is to-day and in each Royal Academy exhibition worthily maintaining a reputation made under circumstances of no ordinary disadvantage.

From such facts as these there is all encouragement for believing that no stigma of non-appreciation for art need rest with the Welshman, if only he obtains that opportunity for practical sympathy with it which has hitherto been denied him. Associated with a National Institute of Wales, true national character and aim should attach to the Royal Cambrian Academy, and in a centre of population, and, consequently, of opportunity, like Cardiff, it can become a truly powerful agency for good-a possibility quite remote if its operations had remained confined to the means and development afforded by summer visitor or Manchester patron in the North. If the Royal Scottish Academy has furnished such art of an individualised national character as we see in the Royal Academy Exhibitions under the names of MacWhirter or Peter Graham, let us yet hope that the mountains, the rivers, the coasts, and harbours of Wales may, with the due fostering of an accredited home, yet produce a school of painters great in Wales, and only greater by repute in England and America. To such aims as these, for the giving loyal effect to the warrant graciously granted by the Queen to the Royal Cambrian Academy, to promote art in Wales, for the progress of science, and for the cultivation of English and Welsh literature, the National Institute of Wales gives a scope and a dignity which call on every Welshman with no uncertain voice to support it as an institution worthy of, and promptly responding to, his warmest sympathies.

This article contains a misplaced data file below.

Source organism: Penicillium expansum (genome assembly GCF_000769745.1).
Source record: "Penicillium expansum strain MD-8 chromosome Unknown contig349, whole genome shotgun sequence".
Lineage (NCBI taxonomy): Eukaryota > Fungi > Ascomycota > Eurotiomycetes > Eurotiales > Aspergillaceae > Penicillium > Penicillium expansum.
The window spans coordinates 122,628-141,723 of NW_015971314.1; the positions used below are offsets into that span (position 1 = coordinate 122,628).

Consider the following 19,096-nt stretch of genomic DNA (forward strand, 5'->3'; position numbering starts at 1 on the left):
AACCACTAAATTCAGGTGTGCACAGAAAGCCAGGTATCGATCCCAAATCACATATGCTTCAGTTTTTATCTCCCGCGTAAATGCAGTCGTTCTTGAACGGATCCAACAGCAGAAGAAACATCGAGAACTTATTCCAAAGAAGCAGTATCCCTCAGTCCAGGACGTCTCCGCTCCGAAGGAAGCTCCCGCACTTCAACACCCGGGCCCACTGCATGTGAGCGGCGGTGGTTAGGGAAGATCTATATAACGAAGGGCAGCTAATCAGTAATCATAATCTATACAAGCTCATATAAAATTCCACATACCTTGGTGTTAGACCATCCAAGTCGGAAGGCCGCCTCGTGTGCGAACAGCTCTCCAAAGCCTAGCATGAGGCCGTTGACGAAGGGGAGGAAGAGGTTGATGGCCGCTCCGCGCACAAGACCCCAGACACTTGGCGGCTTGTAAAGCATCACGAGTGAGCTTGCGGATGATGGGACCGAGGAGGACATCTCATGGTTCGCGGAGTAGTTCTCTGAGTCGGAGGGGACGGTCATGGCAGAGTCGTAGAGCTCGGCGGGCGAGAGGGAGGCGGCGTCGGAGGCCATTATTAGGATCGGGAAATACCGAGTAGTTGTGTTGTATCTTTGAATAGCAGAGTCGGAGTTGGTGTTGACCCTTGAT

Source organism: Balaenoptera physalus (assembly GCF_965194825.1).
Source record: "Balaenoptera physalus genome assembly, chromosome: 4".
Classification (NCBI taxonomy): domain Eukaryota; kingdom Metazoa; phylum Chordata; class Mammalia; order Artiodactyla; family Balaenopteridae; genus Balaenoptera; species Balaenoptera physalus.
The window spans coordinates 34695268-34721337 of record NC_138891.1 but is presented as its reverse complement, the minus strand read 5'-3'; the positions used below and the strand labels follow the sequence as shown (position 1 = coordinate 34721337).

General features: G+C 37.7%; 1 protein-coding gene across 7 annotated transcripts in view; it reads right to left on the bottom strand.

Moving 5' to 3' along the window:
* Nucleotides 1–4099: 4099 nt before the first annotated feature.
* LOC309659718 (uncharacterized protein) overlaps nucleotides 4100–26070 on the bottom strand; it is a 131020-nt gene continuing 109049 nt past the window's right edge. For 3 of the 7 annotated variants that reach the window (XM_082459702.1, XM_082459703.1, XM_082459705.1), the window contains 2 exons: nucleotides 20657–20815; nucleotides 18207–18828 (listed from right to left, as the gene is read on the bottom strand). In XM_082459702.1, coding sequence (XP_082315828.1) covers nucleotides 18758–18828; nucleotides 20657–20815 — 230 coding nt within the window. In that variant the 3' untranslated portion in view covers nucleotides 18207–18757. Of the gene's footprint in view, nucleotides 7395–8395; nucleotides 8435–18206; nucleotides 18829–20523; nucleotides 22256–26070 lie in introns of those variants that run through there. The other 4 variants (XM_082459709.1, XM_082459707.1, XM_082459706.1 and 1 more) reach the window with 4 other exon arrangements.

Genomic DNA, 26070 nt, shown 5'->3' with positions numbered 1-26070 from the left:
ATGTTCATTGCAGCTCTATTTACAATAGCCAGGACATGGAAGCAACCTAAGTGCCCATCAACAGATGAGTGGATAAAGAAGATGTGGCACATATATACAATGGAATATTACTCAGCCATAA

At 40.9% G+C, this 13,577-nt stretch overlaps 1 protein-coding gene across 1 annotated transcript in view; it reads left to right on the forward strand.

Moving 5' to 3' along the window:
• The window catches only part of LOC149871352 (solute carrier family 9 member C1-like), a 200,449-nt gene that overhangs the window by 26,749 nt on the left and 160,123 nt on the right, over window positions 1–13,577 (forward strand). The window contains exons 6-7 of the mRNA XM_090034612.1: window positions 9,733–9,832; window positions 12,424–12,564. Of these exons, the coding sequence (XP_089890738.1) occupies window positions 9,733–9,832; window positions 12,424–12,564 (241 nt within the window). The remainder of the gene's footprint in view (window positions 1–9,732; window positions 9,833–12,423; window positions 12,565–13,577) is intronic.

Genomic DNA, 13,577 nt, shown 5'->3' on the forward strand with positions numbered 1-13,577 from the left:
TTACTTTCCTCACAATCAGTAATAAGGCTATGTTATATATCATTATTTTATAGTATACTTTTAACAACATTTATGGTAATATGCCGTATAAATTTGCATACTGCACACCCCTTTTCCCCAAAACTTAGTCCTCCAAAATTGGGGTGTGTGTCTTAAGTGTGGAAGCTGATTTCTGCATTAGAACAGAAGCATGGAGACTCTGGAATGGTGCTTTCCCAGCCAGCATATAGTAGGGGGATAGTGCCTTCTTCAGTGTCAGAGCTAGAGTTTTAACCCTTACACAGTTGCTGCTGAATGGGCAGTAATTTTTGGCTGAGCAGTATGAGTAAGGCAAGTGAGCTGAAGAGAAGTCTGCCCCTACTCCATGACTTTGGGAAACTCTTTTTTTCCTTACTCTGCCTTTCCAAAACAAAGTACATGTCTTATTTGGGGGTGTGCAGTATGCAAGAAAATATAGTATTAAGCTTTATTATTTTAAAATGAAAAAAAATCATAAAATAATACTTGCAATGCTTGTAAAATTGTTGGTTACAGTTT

Cardiff is to be congratulated in having selected an object consolidating such aims as these, especially when an institution so deserving as the University College of South Wales and Monmouthshire had stepped forward with claims on the support of her citizens. The choice between such rivals was a hard one to make, and the matter for regret is, that either should suffer through the merits of the other. But even yet, judicious discussion may bring forth a means by which the requirements of both can be met by some association of interests. The committee charged by the public meeting recently held in the town with the establishment of the National Institute will, it may be hoped, find some means of securing unity for two schemes so equally worthy of encouragement. Some suggestions have already been made with this object, and it will rest with the college to elect if the desire here expressed can be brought into definite and acceptable shape.

St. John's Chambers,




Once more, fair Spring in flowery guise
Returns to gladden anxious eyes;

Once more, amid our woodland bowers,
The gentle Zephyr wooes the flowers.
But to my heart, where true love burns,
Alas, alas, no peace returns.

Phoebus with piercing ray dispels
The ice which on the mountain dwells;
Beneath his touch, in verdure green,
Once more the grassy slopes are seen.
Fresh blossoms clothe the river side,
Washed by the spring's o'erwhelming tide.
The hoary oaks, long tempest tossed,
Once more shake off the tardy frost;
To the lone fields which they adorn,
A thousand fragile flowers are born.
Not yet amid their ranks are seen
The cruel farmer's ploughshare keen.
From Egypt's hot and sandy plain
The swallow wings her flight again;
Nor pauses till she finds a rest,
Safe sheltered in the dear old nest.
The ocean crossed, she knows no care,

Nor heeds the crafty sportsman's snare.

The loving shepherdess with pride
Flies to the crystal fountain's side;

Whilst mirrored there she braids her hair,
Her flock escape to pastures fair.
The angler hastens from the plain,
The pilgrim plods the road again.

The sailor, tossed upon the deep,
By stormy winds which ceaseless sweep,
Shipwrecked, regains his native shore,
And finds the wild waves calm once more;
Forgets the perils of the past

Safe anchored near his home at last.